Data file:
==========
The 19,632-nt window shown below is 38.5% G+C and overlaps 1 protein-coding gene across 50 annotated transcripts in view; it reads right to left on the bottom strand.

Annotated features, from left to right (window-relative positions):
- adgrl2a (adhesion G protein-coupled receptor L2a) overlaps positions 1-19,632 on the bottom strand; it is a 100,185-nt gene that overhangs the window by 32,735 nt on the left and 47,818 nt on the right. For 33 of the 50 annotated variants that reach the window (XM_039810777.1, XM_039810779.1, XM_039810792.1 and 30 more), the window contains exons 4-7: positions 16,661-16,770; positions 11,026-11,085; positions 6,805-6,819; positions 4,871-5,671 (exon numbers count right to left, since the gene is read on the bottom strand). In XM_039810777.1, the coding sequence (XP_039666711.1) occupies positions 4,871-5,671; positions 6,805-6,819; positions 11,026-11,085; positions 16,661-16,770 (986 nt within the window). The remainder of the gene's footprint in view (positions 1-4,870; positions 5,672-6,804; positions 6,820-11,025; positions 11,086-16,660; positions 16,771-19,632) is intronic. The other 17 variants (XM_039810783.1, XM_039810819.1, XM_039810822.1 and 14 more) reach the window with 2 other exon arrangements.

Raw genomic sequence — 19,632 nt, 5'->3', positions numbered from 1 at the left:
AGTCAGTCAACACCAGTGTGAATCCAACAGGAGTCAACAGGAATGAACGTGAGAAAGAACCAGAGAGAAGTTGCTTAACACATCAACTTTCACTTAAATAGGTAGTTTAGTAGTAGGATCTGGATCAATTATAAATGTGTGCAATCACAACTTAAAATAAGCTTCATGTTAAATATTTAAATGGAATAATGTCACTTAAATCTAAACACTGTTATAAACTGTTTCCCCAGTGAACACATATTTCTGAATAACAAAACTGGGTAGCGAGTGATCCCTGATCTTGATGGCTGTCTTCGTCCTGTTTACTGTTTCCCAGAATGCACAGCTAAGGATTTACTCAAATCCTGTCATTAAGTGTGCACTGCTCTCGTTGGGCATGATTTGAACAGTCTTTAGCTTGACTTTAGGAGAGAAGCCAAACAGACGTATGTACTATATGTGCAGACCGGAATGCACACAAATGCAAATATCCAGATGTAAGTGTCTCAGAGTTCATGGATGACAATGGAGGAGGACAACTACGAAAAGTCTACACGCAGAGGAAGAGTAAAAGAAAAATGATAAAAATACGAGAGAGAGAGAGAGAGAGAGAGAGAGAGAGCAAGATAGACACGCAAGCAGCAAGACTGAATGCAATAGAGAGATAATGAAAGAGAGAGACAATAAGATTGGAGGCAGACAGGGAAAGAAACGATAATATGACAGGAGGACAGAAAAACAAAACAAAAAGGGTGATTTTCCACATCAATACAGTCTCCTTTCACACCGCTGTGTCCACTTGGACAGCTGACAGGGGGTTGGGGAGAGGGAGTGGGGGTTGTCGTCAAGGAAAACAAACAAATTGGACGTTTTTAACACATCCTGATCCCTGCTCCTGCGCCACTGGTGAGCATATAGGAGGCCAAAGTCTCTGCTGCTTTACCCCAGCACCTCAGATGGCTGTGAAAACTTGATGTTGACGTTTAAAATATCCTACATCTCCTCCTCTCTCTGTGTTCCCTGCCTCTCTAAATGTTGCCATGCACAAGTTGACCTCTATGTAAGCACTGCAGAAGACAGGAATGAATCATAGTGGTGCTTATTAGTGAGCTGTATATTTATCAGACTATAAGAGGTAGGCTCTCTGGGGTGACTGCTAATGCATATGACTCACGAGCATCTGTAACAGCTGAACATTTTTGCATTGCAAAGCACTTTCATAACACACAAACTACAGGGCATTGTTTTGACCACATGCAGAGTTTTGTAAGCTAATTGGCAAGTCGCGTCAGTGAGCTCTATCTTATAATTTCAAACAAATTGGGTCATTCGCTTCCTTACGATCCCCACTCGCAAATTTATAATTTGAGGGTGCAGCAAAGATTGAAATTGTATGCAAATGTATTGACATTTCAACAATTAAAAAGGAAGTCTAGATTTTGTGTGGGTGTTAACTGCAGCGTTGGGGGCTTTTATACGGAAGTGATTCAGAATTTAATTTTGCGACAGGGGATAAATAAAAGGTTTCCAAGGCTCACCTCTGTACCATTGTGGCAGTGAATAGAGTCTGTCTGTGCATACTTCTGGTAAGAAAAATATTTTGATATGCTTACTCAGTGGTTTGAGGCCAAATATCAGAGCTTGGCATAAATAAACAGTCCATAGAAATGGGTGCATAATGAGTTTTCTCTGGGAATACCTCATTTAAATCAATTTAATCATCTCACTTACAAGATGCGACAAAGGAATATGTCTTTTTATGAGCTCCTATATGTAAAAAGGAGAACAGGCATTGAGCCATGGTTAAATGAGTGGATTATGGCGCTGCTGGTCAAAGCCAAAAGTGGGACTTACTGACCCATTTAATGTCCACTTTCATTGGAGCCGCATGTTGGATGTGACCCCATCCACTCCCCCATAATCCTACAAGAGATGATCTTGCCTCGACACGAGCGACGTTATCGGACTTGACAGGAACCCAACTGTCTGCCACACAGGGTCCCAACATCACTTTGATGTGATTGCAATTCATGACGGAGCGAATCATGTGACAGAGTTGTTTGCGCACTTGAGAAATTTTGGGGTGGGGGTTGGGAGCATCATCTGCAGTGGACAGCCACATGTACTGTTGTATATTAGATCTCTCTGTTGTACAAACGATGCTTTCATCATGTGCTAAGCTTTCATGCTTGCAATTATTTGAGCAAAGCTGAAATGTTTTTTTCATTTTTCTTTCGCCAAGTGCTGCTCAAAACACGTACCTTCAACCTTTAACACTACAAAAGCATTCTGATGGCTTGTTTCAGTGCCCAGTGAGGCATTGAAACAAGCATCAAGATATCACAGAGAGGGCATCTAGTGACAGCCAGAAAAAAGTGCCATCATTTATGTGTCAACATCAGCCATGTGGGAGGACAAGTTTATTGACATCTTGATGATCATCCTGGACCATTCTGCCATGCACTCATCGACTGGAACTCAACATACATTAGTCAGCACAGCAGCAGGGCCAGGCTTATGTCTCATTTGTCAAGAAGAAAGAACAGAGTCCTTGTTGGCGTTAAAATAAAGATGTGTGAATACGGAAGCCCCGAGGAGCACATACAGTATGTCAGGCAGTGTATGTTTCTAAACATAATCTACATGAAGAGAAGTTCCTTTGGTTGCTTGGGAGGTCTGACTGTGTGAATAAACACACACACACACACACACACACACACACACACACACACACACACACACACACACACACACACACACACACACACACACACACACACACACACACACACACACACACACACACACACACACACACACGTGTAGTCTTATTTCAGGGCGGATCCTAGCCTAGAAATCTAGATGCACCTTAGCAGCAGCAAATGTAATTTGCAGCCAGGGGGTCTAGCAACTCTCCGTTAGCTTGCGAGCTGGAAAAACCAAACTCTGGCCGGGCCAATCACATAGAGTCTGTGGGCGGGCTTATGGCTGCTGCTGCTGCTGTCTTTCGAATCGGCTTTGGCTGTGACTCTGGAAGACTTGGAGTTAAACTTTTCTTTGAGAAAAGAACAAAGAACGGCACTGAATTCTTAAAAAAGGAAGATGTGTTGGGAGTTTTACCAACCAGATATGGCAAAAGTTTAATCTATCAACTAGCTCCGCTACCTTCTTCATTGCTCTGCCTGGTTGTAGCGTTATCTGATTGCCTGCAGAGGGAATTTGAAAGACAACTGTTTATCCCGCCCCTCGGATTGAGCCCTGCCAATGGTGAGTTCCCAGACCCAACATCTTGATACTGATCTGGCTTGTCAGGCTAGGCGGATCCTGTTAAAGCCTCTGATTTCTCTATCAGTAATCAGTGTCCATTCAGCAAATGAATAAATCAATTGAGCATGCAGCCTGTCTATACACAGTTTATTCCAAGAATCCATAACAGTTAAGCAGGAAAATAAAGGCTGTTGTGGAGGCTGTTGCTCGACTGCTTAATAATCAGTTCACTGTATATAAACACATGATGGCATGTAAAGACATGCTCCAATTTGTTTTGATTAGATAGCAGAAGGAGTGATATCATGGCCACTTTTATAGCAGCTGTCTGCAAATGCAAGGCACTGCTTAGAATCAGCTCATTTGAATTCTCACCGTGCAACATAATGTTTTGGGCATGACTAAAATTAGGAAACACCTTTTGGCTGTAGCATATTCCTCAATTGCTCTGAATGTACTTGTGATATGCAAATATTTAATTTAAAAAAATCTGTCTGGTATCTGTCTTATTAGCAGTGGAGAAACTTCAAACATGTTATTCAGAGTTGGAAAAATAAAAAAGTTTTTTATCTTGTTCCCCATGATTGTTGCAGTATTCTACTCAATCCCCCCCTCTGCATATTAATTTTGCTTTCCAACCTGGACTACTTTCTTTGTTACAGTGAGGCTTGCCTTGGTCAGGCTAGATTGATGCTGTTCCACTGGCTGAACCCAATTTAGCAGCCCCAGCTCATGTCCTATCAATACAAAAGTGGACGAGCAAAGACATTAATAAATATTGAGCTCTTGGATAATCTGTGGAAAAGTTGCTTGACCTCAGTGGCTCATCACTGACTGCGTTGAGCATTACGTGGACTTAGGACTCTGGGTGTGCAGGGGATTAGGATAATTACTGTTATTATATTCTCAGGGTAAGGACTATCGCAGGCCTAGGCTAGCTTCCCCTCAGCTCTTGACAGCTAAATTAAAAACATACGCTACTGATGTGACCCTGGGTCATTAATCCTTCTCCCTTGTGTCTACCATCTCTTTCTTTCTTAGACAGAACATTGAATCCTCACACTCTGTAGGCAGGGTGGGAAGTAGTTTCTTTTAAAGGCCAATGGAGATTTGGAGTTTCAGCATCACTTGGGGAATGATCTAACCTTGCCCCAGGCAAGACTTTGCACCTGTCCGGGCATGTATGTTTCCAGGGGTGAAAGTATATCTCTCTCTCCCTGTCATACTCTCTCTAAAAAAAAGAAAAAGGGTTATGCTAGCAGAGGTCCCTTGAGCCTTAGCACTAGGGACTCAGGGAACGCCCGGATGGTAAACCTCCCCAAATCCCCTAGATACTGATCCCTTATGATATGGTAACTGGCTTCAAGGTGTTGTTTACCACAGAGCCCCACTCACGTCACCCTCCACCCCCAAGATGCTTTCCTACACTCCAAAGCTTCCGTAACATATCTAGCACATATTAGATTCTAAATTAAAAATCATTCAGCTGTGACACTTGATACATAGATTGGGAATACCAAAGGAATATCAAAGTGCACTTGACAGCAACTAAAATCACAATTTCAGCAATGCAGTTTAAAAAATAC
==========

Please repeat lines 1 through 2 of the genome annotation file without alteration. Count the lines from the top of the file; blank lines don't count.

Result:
The 19,632-nt window shown below is 38.5% G+C and overlaps 1 protein-coding gene across 50 annotated transcripts in view; it reads right to left on the bottom strand.

Annotated features, from left to right (window-relative positions):